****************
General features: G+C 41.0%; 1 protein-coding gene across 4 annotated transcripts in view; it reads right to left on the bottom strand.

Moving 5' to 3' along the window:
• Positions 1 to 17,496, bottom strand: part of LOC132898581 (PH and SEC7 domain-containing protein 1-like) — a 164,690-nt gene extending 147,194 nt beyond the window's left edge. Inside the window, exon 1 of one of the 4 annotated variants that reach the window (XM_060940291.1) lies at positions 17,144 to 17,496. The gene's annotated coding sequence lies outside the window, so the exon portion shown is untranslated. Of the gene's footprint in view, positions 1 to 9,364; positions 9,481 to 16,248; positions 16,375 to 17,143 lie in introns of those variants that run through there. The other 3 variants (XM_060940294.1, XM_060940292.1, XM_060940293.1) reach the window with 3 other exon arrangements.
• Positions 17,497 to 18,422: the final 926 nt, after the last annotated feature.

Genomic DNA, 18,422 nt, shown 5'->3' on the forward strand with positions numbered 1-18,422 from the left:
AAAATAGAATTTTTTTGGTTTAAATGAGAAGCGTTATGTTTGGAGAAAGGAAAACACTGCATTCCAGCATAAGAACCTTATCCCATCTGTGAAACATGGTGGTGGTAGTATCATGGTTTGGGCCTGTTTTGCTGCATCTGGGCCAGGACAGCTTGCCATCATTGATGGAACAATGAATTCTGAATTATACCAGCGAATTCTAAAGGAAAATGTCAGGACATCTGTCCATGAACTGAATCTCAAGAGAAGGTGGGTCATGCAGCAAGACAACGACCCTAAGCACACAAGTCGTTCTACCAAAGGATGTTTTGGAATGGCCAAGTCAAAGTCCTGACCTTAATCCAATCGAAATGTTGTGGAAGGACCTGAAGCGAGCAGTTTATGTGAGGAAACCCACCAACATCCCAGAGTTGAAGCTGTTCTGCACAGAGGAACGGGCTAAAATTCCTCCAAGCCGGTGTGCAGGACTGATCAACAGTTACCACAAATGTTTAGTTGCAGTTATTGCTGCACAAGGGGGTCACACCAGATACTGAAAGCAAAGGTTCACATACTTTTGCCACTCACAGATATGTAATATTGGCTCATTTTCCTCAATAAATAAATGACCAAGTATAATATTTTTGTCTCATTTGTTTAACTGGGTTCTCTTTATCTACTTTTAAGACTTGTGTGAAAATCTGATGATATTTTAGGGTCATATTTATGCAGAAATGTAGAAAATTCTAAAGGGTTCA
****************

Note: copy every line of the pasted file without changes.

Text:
General features: G+C 41.0%; 1 protein-coding gene across 4 annotated transcripts in view; it reads right to left on the bottom strand.

Moving 5' to 3' along the window:
• Positions 1 to 17,496, bottom strand: part of LOC132898581 (PH and SEC7 domain-containing protein 1-like) — a 164,690-nt gene extending 147,194 nt beyond the window's left edge. Inside the window, exon 1 of one of the 4 annotated variants that reach the window (XM_060940291.1) lies at positions 17,144 to 17,496. The gene's annotated coding sequence lies outside the window, so the exon portion shown is untranslated. Of the gene's footprint in view, positions 1 to 9,364; positions 9,481 to 16,248; positions 16,375 to 17,143 lie in introns of those variants that run through there. The other 3 variants (XM_060940294.1, XM_060940292.1, XM_060940293.1) reach the window with 3 other exon arrangements.
• Positions 17,497 to 18,422: the final 926 nt, after the last annotated feature.

Genomic DNA, 18,422 nt, shown 5'->3' on the forward strand with positions numbered 1-18,422 from the left:
AAAATAGAATTTTTTTGGTTTAAATGAGAAGCGTTATGTTTGGAGAAAGGAAAACACTGCATTCCAGCATAAGAACCTTATCCCATCTGTGAAACATGGTGGTGGTAGTATCATGGTTTGGGCCTGTTTTGCTGCATCTGGGCCAGGACAGCTTGCCATCATTGATGGAACAATGAATTCTGAATTATACCAGCGAATTCTAAAGGAAAATGTCAGGACATCTGTCCATGAACTGAATCTCAAGAGAAGGTGGGTCATGCAGCAAGACAACGACCCTAAGCACACAAGTCGTTCTACCAAAGGATGTTTTGGAATGGCCAAGTCAAAGTCCTGACCTTAATCCAATCGAAATGTTGTGGAAGGACCTGAAGCGAGCAGTTTATGTGAGGAAACCCACCAACATCCCAGAGTTGAAGCTGTTCTGCACAGAGGAACGGGCTAAAATTCCTCCAAGCCGGTGTGCAGGACTGATCAACAGTTACCACAAATGTTTAGTTGCAGTTATTGCTGCACAAGGGGGTCACACCAGATACTGAAAGCAAAGGTTCACATACTTTTGCCACTCACAGATATGTAATATTGGCTCATTTTCCTCAATAAATAAATGACCAAGTATAATATTTTTGTCTCATTTGTTTAACTGGGTTCTCTTTATCTACTTTTAAGACTTGTGTGAAAATCTGATGATATTTTAGGGTCATATTTATGCAGAAATGTAGAAAATTCTAAAGGGTTCA